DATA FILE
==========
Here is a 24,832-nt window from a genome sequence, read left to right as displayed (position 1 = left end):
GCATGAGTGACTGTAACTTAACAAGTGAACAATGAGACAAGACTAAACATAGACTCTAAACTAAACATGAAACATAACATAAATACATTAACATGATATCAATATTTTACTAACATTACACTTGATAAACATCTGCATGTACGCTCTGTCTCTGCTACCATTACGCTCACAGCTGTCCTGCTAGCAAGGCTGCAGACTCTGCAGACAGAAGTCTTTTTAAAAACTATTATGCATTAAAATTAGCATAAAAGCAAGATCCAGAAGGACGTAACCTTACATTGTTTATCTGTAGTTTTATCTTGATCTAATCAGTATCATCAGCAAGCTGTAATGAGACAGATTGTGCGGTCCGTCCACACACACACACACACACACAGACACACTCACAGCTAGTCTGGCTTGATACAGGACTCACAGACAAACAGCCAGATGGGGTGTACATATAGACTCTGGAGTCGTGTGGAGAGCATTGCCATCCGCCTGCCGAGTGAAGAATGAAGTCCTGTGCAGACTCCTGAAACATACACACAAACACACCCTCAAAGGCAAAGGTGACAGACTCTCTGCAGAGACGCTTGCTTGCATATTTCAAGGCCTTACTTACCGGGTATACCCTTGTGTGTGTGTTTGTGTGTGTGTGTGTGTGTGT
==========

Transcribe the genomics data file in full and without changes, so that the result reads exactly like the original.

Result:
Here is a 24,832-nt window from a genome sequence, read left to right as displayed (position 1 = left end):
GCATGAGTGACTGTAACTTAACAAGTGAACAATGAGACAAGACTAAACATAGACTCTAAACTAAACATGAAACATAACATAAATACATTAACATGATATCAATATTTTACTAACATTACACTTGATAAACATCTGCATGTACGCTCTGTCTCTGCTACCATTACGCTCACAGCTGTCCTGCTAGCAAGGCTGCAGACTCTGCAGACAGAAGTCTTTTTAAAAACTATTATGCATTAAAATTAGCATAAAAGCAAGATCCAGAAGGACGTAACCTTACATTGTTTATCTGTAGTTTTATCTTGATCTAATCAGTATCATCAGCAAGCTGTAATGAGACAGATTGTGCGGTCCGTCCACACACACACACACACACACAGACACACTCACAGCTAGTCTGGCTTGATACAGGACTCACAGACAAACAGCCAGATGGGGTGTACATATAGACTCTGGAGTCGTGTGGAGAGCATTGCCATCCGCCTGCCGAGTGAAGAATGAAGTCCTGTGCAGACTCCTGAAACATACACACAAACACACCCTCAAAGGCAAAGGTGACAGACTCTCTGCAGAGACGCTTGCTTGCATATTTCAAGGCCTTACTTACCGGGTATACCCTTGTGTGTGTGTTTGTGTGTGTGTGTGTGTGTGT